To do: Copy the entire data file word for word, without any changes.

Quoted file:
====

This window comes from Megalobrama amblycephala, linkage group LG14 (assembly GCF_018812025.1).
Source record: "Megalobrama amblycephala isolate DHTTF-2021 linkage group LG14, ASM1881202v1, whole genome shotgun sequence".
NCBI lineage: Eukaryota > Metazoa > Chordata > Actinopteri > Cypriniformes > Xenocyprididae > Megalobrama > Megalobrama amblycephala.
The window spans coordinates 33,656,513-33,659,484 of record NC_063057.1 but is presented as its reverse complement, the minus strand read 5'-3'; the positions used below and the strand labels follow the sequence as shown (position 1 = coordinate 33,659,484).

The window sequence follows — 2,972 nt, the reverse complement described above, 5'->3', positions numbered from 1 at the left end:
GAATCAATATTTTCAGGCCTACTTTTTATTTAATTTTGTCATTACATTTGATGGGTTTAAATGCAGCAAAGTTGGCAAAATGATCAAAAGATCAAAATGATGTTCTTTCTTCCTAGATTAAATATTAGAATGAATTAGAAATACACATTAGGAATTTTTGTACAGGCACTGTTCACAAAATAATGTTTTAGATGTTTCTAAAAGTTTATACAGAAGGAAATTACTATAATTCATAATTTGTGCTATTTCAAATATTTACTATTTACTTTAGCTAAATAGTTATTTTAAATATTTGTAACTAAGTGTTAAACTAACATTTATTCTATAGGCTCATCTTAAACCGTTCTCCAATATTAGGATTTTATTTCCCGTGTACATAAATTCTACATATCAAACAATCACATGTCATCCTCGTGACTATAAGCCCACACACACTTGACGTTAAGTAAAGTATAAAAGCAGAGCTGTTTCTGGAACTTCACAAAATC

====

This window comes from Megalobrama amblycephala, linkage group LG14 (assembly GCF_018812025.1).
Source record: "Megalobrama amblycephala isolate DHTTF-2021 linkage group LG14, ASM1881202v1, whole genome shotgun sequence".
NCBI lineage: Eukaryota > Metazoa > Chordata > Actinopteri > Cypriniformes > Xenocyprididae > Megalobrama > Megalobrama amblycephala.
The window spans coordinates 33,656,513-33,659,484 of record NC_063057.1 but is presented as its reverse complement, the minus strand read 5'-3'; the positions used below and the strand labels follow the sequence as shown (position 1 = coordinate 33,659,484).

The window sequence follows — 2,972 nt, the reverse complement described above, 5'->3', positions numbered from 1 at the left end:
GAATCAATATTTTCAGGCCTACTTTTTATTTAATTTTGTCATTACATTTGATGGGTTTAAATGCAGCAAAGTTGGCAAAATGATCAAAAGATCAAAATGATGTTCTTTCTTCCTAGATTAAATATTAGAATGAATTAGAAATACACATTAGGAATTTTTGTACAGGCACTGTTCACAAAATAATGTTTTAGATGTTTCTAAAAGTTTATACAGAAGGAAATTACTATAATTCATAATTTGTGCTATTTCAAATATTTACTATTTACTTTAGCTAAATAGTTATTTTAAATATTTGTAACTAAGTGTTAAACTAACATTTATTCTATAGGCTCATCTTAAACCGTTCTCCAATATTAGGATTTTATTTCCCGTGTACATAAATTCTACATATCAAACAATCACATGTCATCCTCGTGACTATAAGCCCACACACACTTGACGTTAAGTAAAGTATAAAAGCAGAGCTGTTTCTGGAACTTCACAAAATC